We spent almost five hours on the river, joking around while Bekah told us about the wildlife and the river. There were a few points where we were invited to hop off the boat and swim a bit, but mostly we sat in the raft, paddling at Bekah’s command. It was exactly the kind of adventure I was hoping to have on this trip. I wanted this experience to be as much about exploring America as learning about Shakespeare, but there have been points where my schedule was so fast-paced that I haven’t done much except sleep, drive, and see shows. The fact that I can’t keep up with blogging shows just how little free time I’ve had for a lot of the trip.

About an hour before lunch, we made friends with a frog who jumped up into our boat and refused to leave. We tried our best to shoo him back into the water; one of the guys even picked him up and tried to nudge him back into the river, but he just crawled farther up the guy’s arm. So the guy put the frog onto his helmet, where he hung out until lunch. Through twists and turns and rapids, our little frog friend hung out on that helmet. He was only persuaded to leave when my raftmate took off his helmet and set it down in the boat when we stopped for lunch.

We hit the most intense rapids after lunch, and then met up with a jetski that towed us down the calmer parts of the river to the beach where the bus picked us up. By the time we’d gotten back to the company’s HQ where I’d parked, I was running way behind to get back to San Rafael for Marin Shakespeare’s production of Pericles. So I said a hasty goodbye to Bekah and set out west back to the Bay. I hit some traffic but I got back to San Rafael with about a half hour to spare before the show.


I was excited for Marin Shakespeare’s production of Pericles both because it’s a play that isn’t performed often and because Dameion would be playing the title role. Like I said, I got back with just a half hour to spare but I still ran to the store for a Red Bull because I had been up since six am and had spent the whole day in the sun.

Lesley directed the show, which I actually hadn’t realized before. Pericles is a fun and wacky play, and because it’s rarely staged (at least in the last century) it doesn’t carry the kind of weighty expectations that a production of Dream might. Leslie said that one of the appealing things about staging Pericles is that it’s as close as we’ll ever get to what Shakespeare’s audience experienced: seeing a Shakespeare play knowing almost nothing about it in advance. With just about every other play in the canon, even if you haven’t read or seen the play, you know enough about it that you’ll recognize famous lines and characters. Not so with Pericles, I’ve read it and seen it twice before and while I can remember the broad strokes of the plot, the fine details aren’t etched in my memory in the way that they are with most of the other plays.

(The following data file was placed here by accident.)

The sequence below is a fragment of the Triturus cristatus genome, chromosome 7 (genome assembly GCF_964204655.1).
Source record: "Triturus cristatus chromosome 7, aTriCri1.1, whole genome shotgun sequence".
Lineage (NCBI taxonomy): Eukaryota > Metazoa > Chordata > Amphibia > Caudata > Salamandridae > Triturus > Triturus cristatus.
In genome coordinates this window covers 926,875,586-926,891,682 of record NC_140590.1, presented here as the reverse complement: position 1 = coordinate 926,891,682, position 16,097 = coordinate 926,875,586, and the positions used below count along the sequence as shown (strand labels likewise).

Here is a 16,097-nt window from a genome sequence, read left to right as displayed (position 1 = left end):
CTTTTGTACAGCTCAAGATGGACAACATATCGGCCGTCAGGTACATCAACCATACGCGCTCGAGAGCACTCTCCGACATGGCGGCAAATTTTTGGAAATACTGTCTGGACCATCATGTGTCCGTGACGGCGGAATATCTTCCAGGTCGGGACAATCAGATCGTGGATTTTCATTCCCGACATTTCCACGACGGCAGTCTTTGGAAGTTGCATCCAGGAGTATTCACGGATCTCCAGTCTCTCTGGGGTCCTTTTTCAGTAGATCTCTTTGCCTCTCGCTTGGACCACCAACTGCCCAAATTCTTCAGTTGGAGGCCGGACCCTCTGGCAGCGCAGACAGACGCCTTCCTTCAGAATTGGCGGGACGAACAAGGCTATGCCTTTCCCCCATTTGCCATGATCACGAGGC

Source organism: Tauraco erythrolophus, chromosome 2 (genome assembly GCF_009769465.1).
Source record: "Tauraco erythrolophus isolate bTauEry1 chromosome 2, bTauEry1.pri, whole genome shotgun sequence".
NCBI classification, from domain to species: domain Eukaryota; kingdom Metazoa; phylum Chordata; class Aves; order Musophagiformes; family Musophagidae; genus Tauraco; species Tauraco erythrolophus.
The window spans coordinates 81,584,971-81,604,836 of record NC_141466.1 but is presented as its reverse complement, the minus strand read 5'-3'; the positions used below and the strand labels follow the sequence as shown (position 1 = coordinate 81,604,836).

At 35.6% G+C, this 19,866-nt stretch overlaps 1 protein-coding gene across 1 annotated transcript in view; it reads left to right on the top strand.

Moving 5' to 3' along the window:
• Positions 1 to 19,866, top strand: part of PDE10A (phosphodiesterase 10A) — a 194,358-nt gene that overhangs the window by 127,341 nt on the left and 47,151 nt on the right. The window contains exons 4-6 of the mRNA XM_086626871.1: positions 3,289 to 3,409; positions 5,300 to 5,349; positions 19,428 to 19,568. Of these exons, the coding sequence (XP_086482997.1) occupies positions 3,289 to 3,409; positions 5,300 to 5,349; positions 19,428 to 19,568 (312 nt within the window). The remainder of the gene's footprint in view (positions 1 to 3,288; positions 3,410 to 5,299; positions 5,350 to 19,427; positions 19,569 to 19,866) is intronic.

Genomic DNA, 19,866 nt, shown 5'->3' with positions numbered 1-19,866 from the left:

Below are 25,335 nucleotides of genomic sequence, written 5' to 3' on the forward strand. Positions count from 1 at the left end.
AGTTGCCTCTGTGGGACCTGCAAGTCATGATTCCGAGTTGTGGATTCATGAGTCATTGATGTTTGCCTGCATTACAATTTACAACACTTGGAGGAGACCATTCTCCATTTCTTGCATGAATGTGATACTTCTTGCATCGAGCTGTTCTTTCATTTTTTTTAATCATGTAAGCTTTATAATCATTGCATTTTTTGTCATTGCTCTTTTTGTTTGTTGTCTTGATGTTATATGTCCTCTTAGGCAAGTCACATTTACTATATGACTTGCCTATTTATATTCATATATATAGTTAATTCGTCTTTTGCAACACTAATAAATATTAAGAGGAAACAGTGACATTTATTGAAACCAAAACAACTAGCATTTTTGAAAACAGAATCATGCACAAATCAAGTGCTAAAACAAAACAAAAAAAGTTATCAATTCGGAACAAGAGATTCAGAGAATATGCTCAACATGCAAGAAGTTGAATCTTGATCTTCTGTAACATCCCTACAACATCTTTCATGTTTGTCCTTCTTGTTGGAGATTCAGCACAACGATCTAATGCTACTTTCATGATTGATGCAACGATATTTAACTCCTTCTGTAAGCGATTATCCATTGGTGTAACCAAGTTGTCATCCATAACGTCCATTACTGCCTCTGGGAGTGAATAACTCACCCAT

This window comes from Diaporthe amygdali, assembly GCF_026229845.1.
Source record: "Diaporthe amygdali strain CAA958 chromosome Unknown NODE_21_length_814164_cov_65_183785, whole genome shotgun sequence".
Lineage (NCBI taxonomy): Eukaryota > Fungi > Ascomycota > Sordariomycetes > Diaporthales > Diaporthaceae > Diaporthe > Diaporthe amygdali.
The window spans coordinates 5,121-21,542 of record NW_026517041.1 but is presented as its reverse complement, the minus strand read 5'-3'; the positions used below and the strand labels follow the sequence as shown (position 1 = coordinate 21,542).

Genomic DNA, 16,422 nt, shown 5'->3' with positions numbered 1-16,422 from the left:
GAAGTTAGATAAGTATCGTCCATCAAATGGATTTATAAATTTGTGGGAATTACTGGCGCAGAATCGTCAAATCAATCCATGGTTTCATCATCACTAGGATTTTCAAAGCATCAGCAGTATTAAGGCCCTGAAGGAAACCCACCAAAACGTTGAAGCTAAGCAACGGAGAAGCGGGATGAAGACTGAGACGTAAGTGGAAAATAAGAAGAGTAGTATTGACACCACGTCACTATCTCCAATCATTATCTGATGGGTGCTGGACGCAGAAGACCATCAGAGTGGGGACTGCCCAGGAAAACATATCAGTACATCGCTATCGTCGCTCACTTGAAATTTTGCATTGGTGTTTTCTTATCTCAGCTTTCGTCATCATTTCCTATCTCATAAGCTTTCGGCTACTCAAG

Lesley decided to set the show in a kind of vaguely sci-fi world that felt to me like an episode of the original Star Trek from the 60s. Rather than visiting other city states on the Mediterranean, Pericles was traveling to dramatically different worlds. But in the same way that while Star Trek certainly is sci-fi, it frequently tends to downplay that aesthetic, with Kirk visiting worlds that are almost more fantasy than sci-fi: Ancient Greece planet, Alice in Wonderland planet, Haunted House planet, &c. All of that explanation to simply say that there were mildly sci-fi elements to the aesthetic, it was eclectic enough that you didn’t necessarily feel like the show was pushing too hard for a statement about space travel or inviting you to think at length about the logistics of Pericles’ ship. It simply gave a kind of out-there feel to a show that is, by all accounts, quite out-there.

Lesley told me that her number one priority when directing is creating a clear story that an audience can follow. To that end, she played a bit with the text for Gower, the chorus-esque character who narrates some of the action between acts. It worked wonders to make the show comprehensible, and I was none the wiser, and if I didn’t notice, there’s almost no chance anyone else did.